October 23, 2008

We're driving in the pouring rain, coming back from the gig. On the way here from our hotel, the 2 hour drive took almost 4.5 hours...You never know! Although we have had some flights that are technically charter flights, it's really an airline that is adding some unusual routes just for us, in exchange for $$$. We still check in at the desk, wait through all the security etc., get boarding passes, and wait for the bus to take us, but there's usually only a few strangers on the plane, the rest are from our tour entourage.

I had the distinct and very grateful pleasure of being able to watch one of my favorite shows, "Junkyard Wars" in English while we were in Kiev. They get clever people on two teams and give them an assignment to make some sort of machine from the junk they can find in this salvage yard....then they later have a contest to see which team's machine performed the best. Most people I know wouldn't like it and would be bored, but to me it's fascinating watching the design ideas and compromises that must be constantly made to get some functionality in the relatively short time limit. I wonder why nobody else has the Discovery channel in English on the entire continent...........

Anyway, the shows are going pretty well, since we have all our own equipment, with a little different sound system, but I have my familiar guitars and Engl amps, and it's pretty easy for me to enjoy the show.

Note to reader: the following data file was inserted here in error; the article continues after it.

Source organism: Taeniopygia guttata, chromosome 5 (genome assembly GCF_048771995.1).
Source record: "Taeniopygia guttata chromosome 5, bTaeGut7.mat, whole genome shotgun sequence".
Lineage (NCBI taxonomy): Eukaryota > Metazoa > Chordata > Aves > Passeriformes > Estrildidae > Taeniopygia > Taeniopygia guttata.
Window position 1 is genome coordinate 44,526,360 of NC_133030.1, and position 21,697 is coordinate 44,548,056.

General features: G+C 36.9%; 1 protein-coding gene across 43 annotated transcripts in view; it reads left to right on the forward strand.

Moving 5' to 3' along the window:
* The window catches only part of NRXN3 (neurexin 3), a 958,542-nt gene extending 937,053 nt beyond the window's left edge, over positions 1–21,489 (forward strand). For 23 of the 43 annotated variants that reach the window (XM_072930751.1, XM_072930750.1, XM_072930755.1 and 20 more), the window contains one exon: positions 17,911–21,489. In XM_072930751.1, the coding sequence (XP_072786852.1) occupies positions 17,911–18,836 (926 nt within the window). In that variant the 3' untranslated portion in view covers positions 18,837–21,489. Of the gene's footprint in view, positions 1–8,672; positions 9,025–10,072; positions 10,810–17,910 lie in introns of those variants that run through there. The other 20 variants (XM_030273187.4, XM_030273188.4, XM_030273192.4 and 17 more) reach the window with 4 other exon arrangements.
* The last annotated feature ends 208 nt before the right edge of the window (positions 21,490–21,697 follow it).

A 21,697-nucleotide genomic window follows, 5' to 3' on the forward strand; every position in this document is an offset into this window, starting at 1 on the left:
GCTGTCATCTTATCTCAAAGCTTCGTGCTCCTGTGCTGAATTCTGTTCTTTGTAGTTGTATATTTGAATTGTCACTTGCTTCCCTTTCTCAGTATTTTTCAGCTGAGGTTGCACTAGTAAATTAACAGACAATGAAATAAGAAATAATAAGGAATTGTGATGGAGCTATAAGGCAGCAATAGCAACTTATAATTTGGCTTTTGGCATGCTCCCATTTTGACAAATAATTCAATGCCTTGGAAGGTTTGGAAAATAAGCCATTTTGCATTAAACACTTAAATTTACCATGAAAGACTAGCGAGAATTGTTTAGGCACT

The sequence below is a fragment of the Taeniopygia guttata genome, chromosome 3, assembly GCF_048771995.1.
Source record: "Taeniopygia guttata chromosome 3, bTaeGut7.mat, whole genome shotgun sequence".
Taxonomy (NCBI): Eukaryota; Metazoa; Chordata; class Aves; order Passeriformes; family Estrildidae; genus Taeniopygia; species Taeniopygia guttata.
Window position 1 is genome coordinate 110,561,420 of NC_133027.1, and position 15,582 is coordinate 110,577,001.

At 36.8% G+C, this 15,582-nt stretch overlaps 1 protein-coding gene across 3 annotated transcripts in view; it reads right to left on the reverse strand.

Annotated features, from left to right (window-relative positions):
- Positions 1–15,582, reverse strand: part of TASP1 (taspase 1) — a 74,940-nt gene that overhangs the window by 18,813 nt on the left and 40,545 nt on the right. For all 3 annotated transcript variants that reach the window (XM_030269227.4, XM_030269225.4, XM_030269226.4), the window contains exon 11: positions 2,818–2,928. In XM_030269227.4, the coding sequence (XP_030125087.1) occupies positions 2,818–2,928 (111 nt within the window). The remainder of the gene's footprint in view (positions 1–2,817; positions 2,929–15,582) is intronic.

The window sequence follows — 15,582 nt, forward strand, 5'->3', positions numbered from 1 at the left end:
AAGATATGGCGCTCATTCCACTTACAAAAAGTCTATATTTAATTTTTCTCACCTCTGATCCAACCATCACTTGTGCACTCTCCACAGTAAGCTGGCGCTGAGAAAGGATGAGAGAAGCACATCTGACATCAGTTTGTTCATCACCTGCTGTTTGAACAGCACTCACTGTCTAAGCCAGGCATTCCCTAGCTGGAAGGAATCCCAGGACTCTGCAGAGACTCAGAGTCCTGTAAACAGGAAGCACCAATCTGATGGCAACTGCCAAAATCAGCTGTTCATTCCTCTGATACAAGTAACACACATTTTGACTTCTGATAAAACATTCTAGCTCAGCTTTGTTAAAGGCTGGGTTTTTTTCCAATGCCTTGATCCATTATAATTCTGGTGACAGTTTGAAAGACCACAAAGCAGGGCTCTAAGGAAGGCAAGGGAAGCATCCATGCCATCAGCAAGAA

Now, it's a few days later, and we've just completed our flight to Siberia. The Russian lady on the plane had the perfect, low pitched, accent. She would come up to each person in a strict posture and say "Ticofi". All syllables with the same accent, and a very guttoral 'O' vowel sound. What she was asking was, "Would you like tea or coffee?". It brought a gentle smile to each band member that heard it, and illustrates the little differences in culture regarding delivery of a simple offering. Very few of the people my age seem to speak English outside of the bigger cities here, but they are all friendly, like pretty much everywhere in the World. People tend to be pretty easy to deal with for anybody that tries. Having said that, we don't actually go into active war zones where we might get shot simply for looking like foreigners. I should have said we don't 'yet' go into those areas, because DP is always trying new places to play to music lovers.

I heard a disturbing report last night that one of only a few photographers that consistently take good shots of us died recently. He was known by his nickname of "Pyro" and he was a warm and friendly man who was always generous with his work, as well. If this is true that he suddenly died, we will miss him, but his work will live on.

stevemorse.com 2008